Recent technology developments have expanded the wavelength window for biological fluorescence imaging into the shortwave infrared. We show here a mechanistic understanding of how drastic changes in fluorescence imaging contrast can arise from slight changes of imaging wavelength in the shortwave infrared. We demonstrate, in 3D tissue phantoms and in vivo in mice, that light absorption by water within biological tissue increases image contrast due to attenuation of background and highly scattered light. Wavelengths of strong tissue absorption have conventionally been avoided in fluorescence imaging to maximize photon penetration depth and photon collection, yet we demonstrate that imaging at the peak absorbance of water (near 1,450 nm) results in the highest image contrast in the shortwave infrared. Furthermore, we show, through microscopy of highly labeled ex vivo biological tissue, that the contrast improvement from water absorption enables resolution of deeper structures, resulting in a higher imaging penetration depth. We then illustrate these findings in a theoretical model. Our results suggest that the wavelength-dependent absorptivity of water is the dominant optical property contributing to image contrast, and is therefore crucial for determining the optimal imaging window in the infrared.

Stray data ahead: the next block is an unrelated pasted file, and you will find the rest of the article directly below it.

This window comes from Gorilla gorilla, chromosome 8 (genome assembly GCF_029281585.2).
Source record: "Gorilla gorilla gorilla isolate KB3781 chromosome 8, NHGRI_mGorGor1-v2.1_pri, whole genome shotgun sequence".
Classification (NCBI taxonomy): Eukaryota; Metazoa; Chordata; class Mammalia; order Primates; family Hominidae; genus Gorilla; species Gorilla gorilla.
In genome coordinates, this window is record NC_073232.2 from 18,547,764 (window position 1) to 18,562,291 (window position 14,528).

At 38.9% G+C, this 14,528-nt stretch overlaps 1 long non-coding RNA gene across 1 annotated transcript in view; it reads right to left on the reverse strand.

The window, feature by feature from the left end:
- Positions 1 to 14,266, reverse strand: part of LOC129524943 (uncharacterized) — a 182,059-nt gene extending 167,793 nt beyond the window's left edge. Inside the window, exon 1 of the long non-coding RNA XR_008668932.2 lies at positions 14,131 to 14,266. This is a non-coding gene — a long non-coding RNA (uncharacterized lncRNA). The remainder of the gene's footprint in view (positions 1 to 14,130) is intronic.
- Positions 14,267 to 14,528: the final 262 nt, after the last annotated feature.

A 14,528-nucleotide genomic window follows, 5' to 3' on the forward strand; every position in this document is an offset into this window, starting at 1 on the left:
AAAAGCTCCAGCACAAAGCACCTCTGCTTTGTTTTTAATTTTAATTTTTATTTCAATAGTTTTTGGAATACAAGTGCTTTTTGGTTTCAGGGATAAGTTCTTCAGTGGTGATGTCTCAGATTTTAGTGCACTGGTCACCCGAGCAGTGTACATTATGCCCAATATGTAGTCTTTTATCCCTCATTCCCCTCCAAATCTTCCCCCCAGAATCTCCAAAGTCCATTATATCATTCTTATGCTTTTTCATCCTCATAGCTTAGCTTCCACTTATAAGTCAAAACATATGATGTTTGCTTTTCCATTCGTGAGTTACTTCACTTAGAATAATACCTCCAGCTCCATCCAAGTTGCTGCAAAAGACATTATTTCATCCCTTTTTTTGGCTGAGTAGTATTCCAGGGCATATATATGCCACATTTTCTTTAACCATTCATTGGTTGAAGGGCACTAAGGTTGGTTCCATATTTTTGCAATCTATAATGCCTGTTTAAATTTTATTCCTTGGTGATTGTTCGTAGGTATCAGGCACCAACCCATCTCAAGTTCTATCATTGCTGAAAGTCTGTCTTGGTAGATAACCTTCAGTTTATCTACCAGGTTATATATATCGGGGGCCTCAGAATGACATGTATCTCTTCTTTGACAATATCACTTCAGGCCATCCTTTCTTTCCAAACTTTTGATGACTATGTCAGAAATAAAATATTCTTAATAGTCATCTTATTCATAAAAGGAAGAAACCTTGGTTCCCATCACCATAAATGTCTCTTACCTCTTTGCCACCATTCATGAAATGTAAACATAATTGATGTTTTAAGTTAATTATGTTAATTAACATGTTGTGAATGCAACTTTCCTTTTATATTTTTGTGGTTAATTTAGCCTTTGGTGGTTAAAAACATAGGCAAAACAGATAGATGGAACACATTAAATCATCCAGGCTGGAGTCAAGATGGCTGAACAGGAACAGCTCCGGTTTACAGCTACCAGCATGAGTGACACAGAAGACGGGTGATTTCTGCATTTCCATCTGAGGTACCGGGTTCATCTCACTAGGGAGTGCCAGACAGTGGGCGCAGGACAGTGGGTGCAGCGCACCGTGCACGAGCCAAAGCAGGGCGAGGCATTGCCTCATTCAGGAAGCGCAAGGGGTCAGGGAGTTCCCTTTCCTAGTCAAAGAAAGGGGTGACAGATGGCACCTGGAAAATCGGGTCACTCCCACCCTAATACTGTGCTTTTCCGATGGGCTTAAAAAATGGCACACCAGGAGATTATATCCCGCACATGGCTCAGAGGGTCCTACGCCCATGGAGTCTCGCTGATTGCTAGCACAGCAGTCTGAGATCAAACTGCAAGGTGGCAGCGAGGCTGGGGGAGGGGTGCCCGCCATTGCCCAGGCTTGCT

Keywords: contrast; fluorescence; imaging; microscopy; shortwave infrared.